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Originally published Thursday, May 31, 2012 at 5:46 PM

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Mourners share love and memories at the scene of tragedy

As flowers, notes and mementos cover the sidewalk outside Cafe Racer, friends of the victims share their happy memories and their grief.

Seattle Times staff reporters

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I'm happy to see the neighborhood pulling together to comfort all of the friends and... MORE
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A steady stream of friends, relatives and concerned community members stopped by the sidewalk outside Cafe Racer all day Thursday and into the evening, sharing stories and memories of those lost — and how they will be remembered.

Cafe owner Kurt Geissel was visibly shaken as he watched the growing display of flowers, candles, cans of beer, posters, poetry, letters and a tiny toy piano outside the closed cafe.

"The outpouring of love and concern from the community is unbelievable, just as what happened here is unfathomable," said Geissel, who has owned the cafe eight years and counted the victims among his closest friends.

Among those placing bouquets on the Roosevelt Way sidewalk was Janna Silver, who got married in the cafe on New Year's Eve 2 ½ years ago — and who said that one of the victims, Drew Keriakedes, officiated.

"My husband and I were in the cafe talking about getting married, asking people if they knew someone who could do it, and Drew said he could," she said, adding that Keriakedes was certified as a minister.

"It was great," she said. "Whoever happened to be at the cafe at the time were the guests at the wedding — maybe about 20 or 30 people."

Silver said the cafe was one of the first hangouts she heard about when she moved to Seattle three years ago. "Drew and Joe (Albanese), without a doubt, were the life of the place," she said. "Always talking, always smiling."

Nikk Dakota, vying with the steady hum of traffic along Roosevelt, offered a mournful blues tribute on his harmonica.

"I'm here to express my grief, and my love," said Dakota, who knew Keriakedes for more than 20 years, and had occasionally performed with Keriakedes and Albanese. "These guys brought incredible joy and laughter to the community. For it all to end like this is shocking."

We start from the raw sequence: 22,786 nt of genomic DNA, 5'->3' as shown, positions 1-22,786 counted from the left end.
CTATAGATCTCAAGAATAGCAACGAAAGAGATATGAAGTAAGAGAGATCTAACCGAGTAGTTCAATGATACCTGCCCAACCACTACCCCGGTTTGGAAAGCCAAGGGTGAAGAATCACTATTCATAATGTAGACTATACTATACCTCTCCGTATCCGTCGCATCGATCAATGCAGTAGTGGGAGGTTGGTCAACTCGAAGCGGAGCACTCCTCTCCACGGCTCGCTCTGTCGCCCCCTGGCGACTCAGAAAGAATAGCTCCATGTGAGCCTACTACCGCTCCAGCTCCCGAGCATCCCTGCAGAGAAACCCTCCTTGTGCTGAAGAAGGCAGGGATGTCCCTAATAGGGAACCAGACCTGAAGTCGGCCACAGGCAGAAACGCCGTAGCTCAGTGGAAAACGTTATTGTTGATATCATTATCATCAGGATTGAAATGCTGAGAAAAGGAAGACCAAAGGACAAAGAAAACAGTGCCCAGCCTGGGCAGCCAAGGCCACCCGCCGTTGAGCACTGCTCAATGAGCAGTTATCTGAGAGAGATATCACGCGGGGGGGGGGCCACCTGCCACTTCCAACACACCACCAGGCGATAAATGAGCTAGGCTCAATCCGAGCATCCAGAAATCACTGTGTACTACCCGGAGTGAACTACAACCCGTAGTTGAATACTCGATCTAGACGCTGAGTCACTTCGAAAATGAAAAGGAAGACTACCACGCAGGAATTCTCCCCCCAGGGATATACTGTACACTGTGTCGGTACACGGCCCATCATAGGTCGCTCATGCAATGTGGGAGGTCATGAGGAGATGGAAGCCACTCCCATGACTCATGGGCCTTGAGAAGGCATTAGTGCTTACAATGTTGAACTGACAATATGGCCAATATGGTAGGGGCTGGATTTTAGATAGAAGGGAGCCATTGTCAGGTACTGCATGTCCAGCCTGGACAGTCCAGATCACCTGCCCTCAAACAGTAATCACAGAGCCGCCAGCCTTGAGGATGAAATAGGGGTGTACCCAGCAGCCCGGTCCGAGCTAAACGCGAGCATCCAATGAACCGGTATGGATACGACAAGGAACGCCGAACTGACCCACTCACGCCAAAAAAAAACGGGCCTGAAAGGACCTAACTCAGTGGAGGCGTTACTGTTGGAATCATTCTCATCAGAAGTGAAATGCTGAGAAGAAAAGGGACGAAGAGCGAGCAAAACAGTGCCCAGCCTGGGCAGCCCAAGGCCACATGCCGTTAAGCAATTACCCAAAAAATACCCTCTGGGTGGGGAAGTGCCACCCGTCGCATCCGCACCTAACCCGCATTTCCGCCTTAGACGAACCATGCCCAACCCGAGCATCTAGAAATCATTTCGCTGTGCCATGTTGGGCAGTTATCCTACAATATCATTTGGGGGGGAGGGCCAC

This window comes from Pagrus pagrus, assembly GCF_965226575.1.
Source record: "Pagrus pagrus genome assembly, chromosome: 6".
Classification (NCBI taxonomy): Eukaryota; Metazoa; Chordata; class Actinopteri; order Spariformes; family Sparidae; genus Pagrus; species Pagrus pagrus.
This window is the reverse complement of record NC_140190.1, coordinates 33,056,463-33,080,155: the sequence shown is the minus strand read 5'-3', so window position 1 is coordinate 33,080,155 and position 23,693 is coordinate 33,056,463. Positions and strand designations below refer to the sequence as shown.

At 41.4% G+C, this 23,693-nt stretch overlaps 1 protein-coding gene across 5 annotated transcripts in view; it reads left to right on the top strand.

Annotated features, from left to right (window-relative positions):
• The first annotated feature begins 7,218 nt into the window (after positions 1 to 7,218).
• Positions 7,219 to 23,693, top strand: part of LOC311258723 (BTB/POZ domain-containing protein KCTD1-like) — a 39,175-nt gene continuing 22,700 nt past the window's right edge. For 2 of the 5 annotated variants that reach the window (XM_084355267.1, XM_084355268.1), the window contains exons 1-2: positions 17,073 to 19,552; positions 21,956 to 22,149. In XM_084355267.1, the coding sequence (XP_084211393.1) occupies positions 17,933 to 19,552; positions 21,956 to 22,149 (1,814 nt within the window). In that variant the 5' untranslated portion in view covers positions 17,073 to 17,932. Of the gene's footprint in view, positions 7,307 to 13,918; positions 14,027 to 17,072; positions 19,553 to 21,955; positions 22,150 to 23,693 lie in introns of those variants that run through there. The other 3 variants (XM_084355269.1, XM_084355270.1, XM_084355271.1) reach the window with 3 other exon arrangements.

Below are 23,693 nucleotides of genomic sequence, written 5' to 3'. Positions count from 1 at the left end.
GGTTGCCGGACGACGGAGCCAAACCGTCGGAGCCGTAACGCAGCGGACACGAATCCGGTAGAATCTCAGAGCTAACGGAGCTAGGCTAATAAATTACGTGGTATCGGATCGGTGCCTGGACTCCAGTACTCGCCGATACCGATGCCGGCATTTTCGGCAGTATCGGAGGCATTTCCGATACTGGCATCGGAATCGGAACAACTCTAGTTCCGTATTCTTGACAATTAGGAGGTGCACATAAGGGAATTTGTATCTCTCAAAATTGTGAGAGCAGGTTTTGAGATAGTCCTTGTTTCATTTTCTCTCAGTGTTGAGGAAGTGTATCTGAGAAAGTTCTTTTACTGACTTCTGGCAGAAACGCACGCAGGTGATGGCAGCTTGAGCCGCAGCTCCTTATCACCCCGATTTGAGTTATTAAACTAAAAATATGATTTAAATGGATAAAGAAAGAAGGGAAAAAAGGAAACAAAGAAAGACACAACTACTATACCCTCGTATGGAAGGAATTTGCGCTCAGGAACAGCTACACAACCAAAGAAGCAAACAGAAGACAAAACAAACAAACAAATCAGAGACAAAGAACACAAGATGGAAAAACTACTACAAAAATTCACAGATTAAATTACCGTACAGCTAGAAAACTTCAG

Thursday night, in honor of the dead, a procession of more than 300 people, some dressed in white and carrying bells, flowers and candles trailed after masked figures in white as they wended their way through the streets surrounding the cafe.

Some sang, others just listened to a quartet of musicians.

Anna Rhodes, a Seattle therapist, turned out for the walk to seek community.

"There's a need for human connection and community at times like this. This helps people know that they're not alone. It helps people who are grieving to feel less lonely. It's the power of love."

After about an hour, the procession ended at the cafe where the number of people continued to ebb and flow.

Some came just to cry. And before long, somebody else would offer a comforting arm.

In the days ahead, some kind of public memorial event may be held, but likely after the victims' families will have held their own private memorials, said Brian Paterik, of Buckley, a brother-in-law of Albanese.

He stopped by the cafe scene Thursday afternoon and said he expects to return Friday with other relatives flying in from other parts of the country.

Geissel said he's not sure what's next for the cafe and how it will honor its lost patrons. "I'm going to find out from the community what it needs," he said. "This is a community space."

Jack Broom: 206-464-2222 or jbroom@seattletimes.com

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